LB x a-n Artist Bursaries: Grace Collins and William Lang

Posted on 9 June 2021 by Guest Blogger

LB x a-n Artist Bursaries

As part of a shared commitment to supporting artists across the UK, Liverpool Biennial 2021, a-n The Artists Information Company and Open Culture have joined forces to provide five support and research bursaries of £1500 each for artists over March – June 2021, within the 11th edition of Liverpool Biennial.

The selected artists are Youngsook Choi & Taey Iohe, Grace Collins & William Lang, Sophy King, Daksha Patel, and Rain Wu.

In Focus: Grace Collins & William Lang

Building on recent immersive performance and installation Host of Nothing (2020), Grace Collins and William Lang will return to hosting each other's practices to create a short film In the Belly. Host of Nothing was an immersive performance and installation created for the winter solstice, wherein Collins and Lang hosted each othersʼ practices. They will develop this piece by reflecting on Imbolc (meaning “in the belly”), a festival of anticipation, which is thematically relevant to the wider biennial and their own research. Re-interpreting both of their process-led participatory practices through video provides a relevant option to share immersive performative artworks with audiences within current restrictions.

Grace Collins is a participatory artist from St Helens who works with other people to create new artworks about magic, mental health, and chairs. William Lang is a performer and dance artist based in Liverpool, whose practice explores queerness, the un-trained body and the ephemeral through improvisation scores. Both Collins and Lang currently live and work in Merseyside.

Learn more about their practice:

Below Collins and Lang share a first extract from their bursary collaboration. Keep checking back for more updates on the project. 

Shepard Tone
by Grace Collins and William Lang

Two people, one night, have the same dream. They meet through an online message board for people whose dreams have a partner. They’re sure that someone else must feel the anticipation of waiting for flowers to bloom, nestled under the ground you are told not to walk on,

“This is an orchid field.” There is yellow and there is purple and there is yellow again. There are the grand plans of fabric in the wind, a pattern of migrating birds aligned in a perfect circle, a man eating a sandwich perched in front of an audience. The idea of a dream is most itself in the instance of half-remembered forgetting.

We met in virtual and physical realms, discussed our dreams and tried to make the two align. The verbal was quickly rendered inefficient and swapped out for four hands framing squinting eyes to the overture of,

“Wouldn’t that look nice?” We are sat on a park bench under a sleepy afternoon sun. 

“I think just there, by the canal,” the hands re-position themselves again.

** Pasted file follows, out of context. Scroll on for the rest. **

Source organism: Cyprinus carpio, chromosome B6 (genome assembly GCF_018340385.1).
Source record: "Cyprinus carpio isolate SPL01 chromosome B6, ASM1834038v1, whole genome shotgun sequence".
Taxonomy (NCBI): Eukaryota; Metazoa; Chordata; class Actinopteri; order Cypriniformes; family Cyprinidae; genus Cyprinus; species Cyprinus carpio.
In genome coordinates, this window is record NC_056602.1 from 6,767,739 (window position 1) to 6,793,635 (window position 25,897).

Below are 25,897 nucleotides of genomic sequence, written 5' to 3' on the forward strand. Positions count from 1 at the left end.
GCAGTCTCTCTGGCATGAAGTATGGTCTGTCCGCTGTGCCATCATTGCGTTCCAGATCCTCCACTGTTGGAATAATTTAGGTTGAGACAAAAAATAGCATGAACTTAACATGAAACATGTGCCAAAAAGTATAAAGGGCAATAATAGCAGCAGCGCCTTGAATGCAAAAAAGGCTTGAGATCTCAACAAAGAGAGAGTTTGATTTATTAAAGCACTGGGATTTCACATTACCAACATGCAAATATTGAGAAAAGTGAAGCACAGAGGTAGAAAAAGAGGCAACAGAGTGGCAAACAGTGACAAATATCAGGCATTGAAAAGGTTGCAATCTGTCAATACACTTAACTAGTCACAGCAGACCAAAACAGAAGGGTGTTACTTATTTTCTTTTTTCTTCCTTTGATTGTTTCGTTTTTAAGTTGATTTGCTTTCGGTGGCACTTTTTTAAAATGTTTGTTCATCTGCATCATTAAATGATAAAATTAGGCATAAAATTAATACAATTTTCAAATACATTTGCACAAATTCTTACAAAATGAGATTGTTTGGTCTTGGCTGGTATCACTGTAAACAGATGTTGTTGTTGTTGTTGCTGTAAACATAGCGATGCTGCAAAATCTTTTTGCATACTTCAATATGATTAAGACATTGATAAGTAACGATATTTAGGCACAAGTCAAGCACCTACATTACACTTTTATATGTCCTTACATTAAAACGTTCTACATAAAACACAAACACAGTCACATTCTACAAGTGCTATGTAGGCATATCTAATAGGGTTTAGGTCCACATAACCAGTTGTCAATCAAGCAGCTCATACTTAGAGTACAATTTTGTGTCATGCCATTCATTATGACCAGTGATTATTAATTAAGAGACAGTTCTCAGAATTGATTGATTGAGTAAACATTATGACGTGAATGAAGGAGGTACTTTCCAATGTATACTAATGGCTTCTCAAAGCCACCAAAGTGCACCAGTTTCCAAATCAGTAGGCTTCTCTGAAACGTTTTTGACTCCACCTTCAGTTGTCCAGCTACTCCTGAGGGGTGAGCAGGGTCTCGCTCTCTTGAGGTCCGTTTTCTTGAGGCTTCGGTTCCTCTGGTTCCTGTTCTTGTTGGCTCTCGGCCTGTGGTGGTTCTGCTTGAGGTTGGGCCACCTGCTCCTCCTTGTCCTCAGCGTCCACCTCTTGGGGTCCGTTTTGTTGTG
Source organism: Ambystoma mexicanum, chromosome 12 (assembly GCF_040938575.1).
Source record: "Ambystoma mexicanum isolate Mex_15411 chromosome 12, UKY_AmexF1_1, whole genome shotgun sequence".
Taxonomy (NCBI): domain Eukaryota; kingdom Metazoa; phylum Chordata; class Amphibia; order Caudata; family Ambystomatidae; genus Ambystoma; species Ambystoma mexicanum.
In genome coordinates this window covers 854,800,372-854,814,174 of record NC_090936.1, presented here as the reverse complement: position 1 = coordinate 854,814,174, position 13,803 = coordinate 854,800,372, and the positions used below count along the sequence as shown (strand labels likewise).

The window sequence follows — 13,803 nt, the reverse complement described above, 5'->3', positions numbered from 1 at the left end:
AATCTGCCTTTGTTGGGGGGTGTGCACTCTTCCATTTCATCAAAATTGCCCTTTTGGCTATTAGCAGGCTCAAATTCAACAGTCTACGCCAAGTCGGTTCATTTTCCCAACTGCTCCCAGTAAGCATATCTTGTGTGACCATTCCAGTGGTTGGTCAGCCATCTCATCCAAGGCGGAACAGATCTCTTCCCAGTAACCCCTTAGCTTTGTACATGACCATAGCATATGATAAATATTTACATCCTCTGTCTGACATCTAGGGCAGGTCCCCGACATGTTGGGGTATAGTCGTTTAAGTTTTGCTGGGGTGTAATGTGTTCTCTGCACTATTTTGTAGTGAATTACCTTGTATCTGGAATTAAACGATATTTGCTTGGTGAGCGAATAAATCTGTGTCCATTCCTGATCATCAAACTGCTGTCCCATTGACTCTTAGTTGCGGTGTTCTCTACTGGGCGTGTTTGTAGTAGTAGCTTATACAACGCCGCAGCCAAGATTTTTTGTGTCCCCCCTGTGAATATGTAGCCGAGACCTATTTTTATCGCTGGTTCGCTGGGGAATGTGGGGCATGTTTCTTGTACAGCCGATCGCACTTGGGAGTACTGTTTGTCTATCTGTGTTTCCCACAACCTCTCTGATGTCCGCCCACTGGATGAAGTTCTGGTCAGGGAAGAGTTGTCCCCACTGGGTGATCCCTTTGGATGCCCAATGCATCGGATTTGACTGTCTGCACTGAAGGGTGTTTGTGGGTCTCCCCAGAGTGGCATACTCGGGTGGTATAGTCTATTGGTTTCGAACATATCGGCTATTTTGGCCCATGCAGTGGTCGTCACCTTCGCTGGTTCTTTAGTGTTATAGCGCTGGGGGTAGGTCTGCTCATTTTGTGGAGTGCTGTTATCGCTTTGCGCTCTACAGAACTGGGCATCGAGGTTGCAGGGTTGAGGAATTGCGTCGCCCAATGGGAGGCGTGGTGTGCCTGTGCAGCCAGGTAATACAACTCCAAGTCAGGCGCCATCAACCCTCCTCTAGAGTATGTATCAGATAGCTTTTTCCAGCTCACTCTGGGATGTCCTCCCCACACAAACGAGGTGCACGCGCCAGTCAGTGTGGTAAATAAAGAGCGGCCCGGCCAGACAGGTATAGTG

“Oh, I see it now,” a murmur of agreement.

I look up at the sky. The clouds form a halo above me. Those are the dark clouds. Brooding, waiting to give birth on the earth. We are filming in a secluded field in the park in Warrington. Today the weather is the teacher. It tells us how to navigate the process and hurdles of making. It shapes the mood and style of our output.

Making art usually feels like waving a net and waiting for something to catch. We are grasping at words that fail us, fumbling with tools for reality-building and putting out ads for someone strong enough to help lift it. There is something sacred in the sharing of a sentimental, half-formed something-or-other. A whisper in the close dark.

Our process in capturing this dream has been rooted in feeling, with hands physically in the soil. The idea that we would learn how to make a film was the important part, however, the growing question became “How do we make a film and keep a sense of play?”

Hail shatters down on our white umbrella. We are trying. We are trying. We’re taking a break huddled under the tree. We are trying.

“Host of Nothing” was a short play performed for the winter solstice to a small group of friends. We’d imagined this artwork as a performance and installation, a melding of mine and Will Lang’s practices as participatory and performance artists. We hosted each others’ practices in front of an audience, guiding the crowd through the dark space and each others’ imagery. It began with a bicycle covered in fairy lights, leading to a text read aloud, a glowing chair strapped to the wall and a collection of gifts given by candlelight. One photograph documents the performance.

The next instalment of this project explores the next turn in the wheel of the year. While physical life begins to restrict us all in different ways, it feels pertinent to imagine growth. In conversation with Michelle Williams Gamaker, we decided that to keep our sense of play was our main challenge. Additional concerns flitted about the corners: To make something beautiful, professional, a progression. At the same time, we want to capture something better forgotten than our dream; How to respond and react to other people with overlap, joy and spontaneity.

Weather changes like the news does. It’s terrifying and absolute. Feeling powerless in the face of it and having to submit to let it pass.

Editing our footage via a video call screen-share after both of us had finished long days, worrying about the precarity of housing, about where our work might take us next and if this film would be The Thing we had imagined it to be, if it would be worth the platform, the support, the kinship we have found among filmmakers and film fans. We stare at each other from different cities;

“Oh, I see it now,” and we are back by the canal again.

Find out about the six additional artists in the Bursary Programme via our Liverpool Biennial 2021 portal here.